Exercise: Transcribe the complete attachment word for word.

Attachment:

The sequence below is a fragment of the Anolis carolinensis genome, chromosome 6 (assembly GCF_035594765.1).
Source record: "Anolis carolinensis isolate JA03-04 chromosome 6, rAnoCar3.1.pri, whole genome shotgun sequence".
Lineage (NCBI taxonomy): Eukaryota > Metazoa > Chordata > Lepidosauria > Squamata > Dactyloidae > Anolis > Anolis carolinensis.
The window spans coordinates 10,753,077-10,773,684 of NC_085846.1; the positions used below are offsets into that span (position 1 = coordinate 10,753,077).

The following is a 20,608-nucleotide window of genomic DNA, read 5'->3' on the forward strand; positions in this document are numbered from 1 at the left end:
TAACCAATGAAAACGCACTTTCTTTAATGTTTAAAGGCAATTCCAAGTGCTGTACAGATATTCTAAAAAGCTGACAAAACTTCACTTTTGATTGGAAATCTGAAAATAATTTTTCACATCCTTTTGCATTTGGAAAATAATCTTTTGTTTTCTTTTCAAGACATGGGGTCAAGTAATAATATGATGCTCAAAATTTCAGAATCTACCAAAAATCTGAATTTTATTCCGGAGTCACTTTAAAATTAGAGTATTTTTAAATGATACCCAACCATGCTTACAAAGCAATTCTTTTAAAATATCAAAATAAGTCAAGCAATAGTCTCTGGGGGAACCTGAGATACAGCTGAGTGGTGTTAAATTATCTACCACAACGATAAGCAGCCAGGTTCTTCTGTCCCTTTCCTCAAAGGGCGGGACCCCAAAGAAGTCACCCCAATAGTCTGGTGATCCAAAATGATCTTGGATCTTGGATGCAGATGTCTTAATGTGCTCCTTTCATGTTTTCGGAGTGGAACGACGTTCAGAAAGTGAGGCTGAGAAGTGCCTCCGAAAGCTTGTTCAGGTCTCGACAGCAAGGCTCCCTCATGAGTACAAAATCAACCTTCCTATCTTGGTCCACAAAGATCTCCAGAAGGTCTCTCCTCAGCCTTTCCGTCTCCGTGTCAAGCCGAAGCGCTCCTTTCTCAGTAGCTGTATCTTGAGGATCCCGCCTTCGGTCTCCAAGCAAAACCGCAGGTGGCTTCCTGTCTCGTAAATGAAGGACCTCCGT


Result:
The sequence below is a fragment of the Anolis carolinensis genome, chromosome 6 (assembly GCF_035594765.1).
Source record: "Anolis carolinensis isolate JA03-04 chromosome 6, rAnoCar3.1.pri, whole genome shotgun sequence".
Lineage (NCBI taxonomy): Eukaryota > Metazoa > Chordata > Lepidosauria > Squamata > Dactyloidae > Anolis > Anolis carolinensis.
The window spans coordinates 10,753,077-10,773,684 of NC_085846.1; the positions used below are offsets into that span (position 1 = coordinate 10,753,077).

The following is a 20,608-nucleotide window of genomic DNA, read 5'->3' on the forward strand; positions in this document are numbered from 1 at the left end:
TAACCAATGAAAACGCACTTTCTTTAATGTTTAAAGGCAATTCCAAGTGCTGTACAGATATTCTAAAAAGCTGACAAAACTTCACTTTTGATTGGAAATCTGAAAATAATTTTTCACATCCTTTTGCATTTGGAAAATAATCTTTTGTTTTCTTTTCAAGACATGGGGTCAAGTAATAATATGATGCTCAAAATTTCAGAATCTACCAAAAATCTGAATTTTATTCCGGAGTCACTTTAAAATTAGAGTATTTTTAAATGATACCCAACCATGCTTACAAAGCAATTCTTTTAAAATATCAAAATAAGTCAAGCAATAGTCTCTGGGGGAACCTGAGATACAGCTGAGTGGTGTTAAATTATCTACCACAACGATAAGCAGCCAGGTTCTTCTGTCCCTTTCCTCAAAGGGCGGGACCCCAAAGAAGTCACCCCAATAGTCTGGTGATCCAAAATGATCTTGGATCTTGGATGCAGATGTCTTAATGTGCTCCTTTCATGTTTTCGGAGTGGAACGACGTTCAGAAAGTGAGGCTGAGAAGTGCCTCCGAAAGCTTGTTCAGGTCTCGACAGCAAGGCTCCCTCATGAGTACAAAATCAACCTTCCTATCTTGGTCCACAAAGATCTCCAGAAGGTCTCTCCTCAGCCTTTCCGTCTCCGTGTCAAGCCGAAGCGCTCCTTTCTCAGTAGCTGTATCTTGAGGATCCCGCCTTCGGTCTCCAAGCAAAACCGCAGGTGGCTTCCTGTCTCGTAAATGAAGGACCTCCGT